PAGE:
By Steve Seinberg
As I geared up for a big cross-country move and then executed it earlier this year, my time spent actually seeing clients took some significant hits. Packing, trekking across a continent, and then unpacking and settling in on the other side of it are not small processes, either, so this was not unexpected…
I’ve now pretty much navigated most of the way through that settling in phase, though, and I’ve been seeing clients again. And in that seeing of clients, I find myself bumping up against this recurring scenario that I wanted to write about here, as it should be helpful for people to consider – and this applies to when you might be seeking counseling of whatever sort, sure, but also just to life in general.
The scenario is this: people (myself absolutely included…) often want quick, plain, clear, sound-bite answers to huge, complex, profound questions that have frustrated and dazzled them for years.
And for the most part, while it’s fine to want that sort of thunderbolt of enlightenment and transformation, these thunderbolts are about as common as free-range leprechauns – good luck finding ’em.
It’s far better, in my opinion, and way more realistic, to ask questions that take aim at the source of dissatisfaction, but that still allow you, the seeker, to take personal responsibility for the situation in question, and to agree to do the hard work needed to change it.
You want an example, don’t you…? Okay, try this one:
Unhelpful Q: “When will I meet the mate of my dreams?”
Unhappy A: “I’m not a psychic, I never claimed to be a psychic, and I can’t tell you that.”
[everyone goes away disgruntled…]
But check out this alternative exchange that gets at the same issue:
Helpful Q: “What do I truly want/need out of romance, and out of a mate, and what can I do to get myself ready to have those things when they do come along?”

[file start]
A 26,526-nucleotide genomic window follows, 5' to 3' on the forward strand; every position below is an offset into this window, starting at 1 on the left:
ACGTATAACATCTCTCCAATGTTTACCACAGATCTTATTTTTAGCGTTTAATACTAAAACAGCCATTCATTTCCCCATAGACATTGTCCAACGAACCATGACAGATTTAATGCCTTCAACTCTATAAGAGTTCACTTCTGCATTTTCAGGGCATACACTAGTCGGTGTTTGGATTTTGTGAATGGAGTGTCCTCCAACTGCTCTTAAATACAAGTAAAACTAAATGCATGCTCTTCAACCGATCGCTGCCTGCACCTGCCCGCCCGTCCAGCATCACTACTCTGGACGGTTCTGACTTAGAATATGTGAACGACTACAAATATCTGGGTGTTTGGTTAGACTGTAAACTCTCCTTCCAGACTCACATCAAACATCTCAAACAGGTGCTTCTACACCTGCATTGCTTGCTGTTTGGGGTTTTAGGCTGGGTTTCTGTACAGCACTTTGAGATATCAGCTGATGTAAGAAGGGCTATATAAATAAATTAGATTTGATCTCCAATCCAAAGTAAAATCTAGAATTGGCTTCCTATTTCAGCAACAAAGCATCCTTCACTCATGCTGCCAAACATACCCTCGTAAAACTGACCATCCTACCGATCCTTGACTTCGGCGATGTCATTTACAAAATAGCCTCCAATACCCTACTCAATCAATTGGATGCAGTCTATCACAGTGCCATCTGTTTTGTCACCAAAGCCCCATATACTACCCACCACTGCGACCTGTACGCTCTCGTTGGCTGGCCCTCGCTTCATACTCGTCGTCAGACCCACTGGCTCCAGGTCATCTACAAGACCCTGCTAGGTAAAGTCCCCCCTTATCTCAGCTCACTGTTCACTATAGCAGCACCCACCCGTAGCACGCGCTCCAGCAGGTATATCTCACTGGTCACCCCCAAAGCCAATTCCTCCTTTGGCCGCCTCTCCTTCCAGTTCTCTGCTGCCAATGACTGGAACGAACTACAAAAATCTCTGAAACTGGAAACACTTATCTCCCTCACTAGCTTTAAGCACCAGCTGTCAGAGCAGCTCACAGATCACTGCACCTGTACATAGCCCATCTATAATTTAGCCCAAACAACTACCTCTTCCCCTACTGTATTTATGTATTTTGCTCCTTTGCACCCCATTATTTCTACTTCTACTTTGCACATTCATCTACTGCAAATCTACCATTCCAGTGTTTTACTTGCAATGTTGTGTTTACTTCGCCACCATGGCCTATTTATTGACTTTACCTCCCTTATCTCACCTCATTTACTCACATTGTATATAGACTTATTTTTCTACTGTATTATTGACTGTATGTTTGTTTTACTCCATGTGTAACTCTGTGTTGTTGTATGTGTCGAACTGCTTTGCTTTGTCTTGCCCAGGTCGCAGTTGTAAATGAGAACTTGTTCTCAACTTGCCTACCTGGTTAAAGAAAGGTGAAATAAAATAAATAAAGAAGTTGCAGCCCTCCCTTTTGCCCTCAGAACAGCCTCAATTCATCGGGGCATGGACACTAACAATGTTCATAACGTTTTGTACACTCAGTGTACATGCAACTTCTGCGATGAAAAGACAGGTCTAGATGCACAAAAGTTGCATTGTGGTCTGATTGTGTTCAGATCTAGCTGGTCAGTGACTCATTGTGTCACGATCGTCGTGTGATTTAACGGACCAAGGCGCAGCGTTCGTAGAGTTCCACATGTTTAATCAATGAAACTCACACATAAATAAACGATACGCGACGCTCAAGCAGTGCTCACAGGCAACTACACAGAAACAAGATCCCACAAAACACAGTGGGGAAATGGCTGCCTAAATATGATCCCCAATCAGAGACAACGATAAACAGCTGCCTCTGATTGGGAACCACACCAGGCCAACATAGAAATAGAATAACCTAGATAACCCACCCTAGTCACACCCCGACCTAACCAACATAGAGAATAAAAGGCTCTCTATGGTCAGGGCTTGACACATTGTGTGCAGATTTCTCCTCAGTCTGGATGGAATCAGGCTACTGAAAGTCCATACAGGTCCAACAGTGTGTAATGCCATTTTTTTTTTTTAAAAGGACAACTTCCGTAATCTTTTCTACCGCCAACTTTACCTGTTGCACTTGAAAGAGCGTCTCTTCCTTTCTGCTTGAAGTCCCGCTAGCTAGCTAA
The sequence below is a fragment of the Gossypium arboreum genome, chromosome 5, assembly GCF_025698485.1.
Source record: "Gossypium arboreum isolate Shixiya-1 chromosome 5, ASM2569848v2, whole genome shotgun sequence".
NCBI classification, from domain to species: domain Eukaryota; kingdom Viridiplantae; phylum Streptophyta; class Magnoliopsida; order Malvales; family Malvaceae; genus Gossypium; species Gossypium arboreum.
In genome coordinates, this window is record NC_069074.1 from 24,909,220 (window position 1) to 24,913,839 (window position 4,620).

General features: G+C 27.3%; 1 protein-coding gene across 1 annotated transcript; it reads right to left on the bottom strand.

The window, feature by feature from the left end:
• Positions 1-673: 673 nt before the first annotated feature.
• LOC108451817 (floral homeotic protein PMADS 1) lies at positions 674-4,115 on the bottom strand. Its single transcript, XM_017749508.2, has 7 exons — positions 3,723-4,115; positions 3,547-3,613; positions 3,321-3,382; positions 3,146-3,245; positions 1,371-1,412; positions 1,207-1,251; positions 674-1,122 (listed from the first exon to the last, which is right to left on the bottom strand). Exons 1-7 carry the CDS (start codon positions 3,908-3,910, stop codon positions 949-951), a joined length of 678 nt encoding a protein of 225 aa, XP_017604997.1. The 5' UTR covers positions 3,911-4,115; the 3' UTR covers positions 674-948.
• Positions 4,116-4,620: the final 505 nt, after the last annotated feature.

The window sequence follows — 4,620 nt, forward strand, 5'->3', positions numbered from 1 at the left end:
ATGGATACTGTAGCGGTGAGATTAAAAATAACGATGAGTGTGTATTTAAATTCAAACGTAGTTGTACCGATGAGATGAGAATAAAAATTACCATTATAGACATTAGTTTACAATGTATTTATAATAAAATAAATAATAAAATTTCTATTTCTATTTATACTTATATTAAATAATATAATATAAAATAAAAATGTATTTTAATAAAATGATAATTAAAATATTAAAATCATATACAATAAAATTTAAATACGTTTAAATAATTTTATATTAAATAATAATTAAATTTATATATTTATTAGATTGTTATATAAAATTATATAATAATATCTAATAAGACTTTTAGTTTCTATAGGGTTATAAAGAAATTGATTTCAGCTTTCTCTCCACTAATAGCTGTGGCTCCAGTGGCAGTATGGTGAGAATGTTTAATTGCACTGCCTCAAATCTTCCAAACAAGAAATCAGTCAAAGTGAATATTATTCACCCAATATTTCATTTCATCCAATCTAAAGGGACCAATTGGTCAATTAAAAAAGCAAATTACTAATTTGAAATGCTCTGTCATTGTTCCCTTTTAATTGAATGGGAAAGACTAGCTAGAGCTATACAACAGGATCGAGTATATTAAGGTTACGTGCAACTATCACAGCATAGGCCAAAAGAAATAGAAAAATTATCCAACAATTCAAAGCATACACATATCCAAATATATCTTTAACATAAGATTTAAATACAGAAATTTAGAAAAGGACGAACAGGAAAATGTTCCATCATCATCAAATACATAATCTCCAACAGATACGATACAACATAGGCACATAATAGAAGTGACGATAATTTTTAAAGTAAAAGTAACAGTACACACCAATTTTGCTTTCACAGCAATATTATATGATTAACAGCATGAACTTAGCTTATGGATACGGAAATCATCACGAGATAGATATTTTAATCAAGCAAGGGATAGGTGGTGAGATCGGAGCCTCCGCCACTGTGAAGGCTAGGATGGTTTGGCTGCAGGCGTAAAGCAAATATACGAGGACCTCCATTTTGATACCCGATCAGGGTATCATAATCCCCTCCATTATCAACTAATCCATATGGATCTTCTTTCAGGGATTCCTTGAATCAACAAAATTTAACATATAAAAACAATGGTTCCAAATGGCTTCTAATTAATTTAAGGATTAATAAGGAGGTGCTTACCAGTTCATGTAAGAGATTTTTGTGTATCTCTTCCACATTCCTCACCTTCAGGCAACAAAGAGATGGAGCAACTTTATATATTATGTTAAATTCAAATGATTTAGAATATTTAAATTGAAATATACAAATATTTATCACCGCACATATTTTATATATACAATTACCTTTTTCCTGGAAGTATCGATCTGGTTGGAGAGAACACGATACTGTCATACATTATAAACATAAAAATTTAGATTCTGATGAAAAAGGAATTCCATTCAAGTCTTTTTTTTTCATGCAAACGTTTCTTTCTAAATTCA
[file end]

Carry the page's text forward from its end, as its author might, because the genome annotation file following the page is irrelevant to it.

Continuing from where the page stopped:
Happy A: “I’m thrilled that you asked! Your birth chart/this Tarot card suggests that we need to start by focusing on themes of…”
[beneficial discussion ensues…]
See the difference?
The first (not so helpful) question doesn’t acknowledge any part the questioner may have had in arriving at an unhappy love life, and it shows no willingness to actually do anything in order to upgrade the status quo to something more desirable. It all but demands that the person on the receiving end of the question trundle this Idealized Mate up to the questioner’s doorstep and drop them off like a bag of groceries.
The second (much more helpful) question suggests the understanding that the questioner’s possible lack of clarity around their own romantic needs up to this point may have been a contributing factor to their present set of circumstances, and it also implies that the questioner has their metaphorical sleeves rolled up in readiness to apply some energy toward making real change.
Coming into a reading (or life) with the first question and approach will likely lead to dissatisfaction all around, but adopting the second attitude opens the door for insight, progress, and growth.
Sometimes it’s not even finding the right answer, but asking the right question, that stands as the real victory.
Ask the helpful question!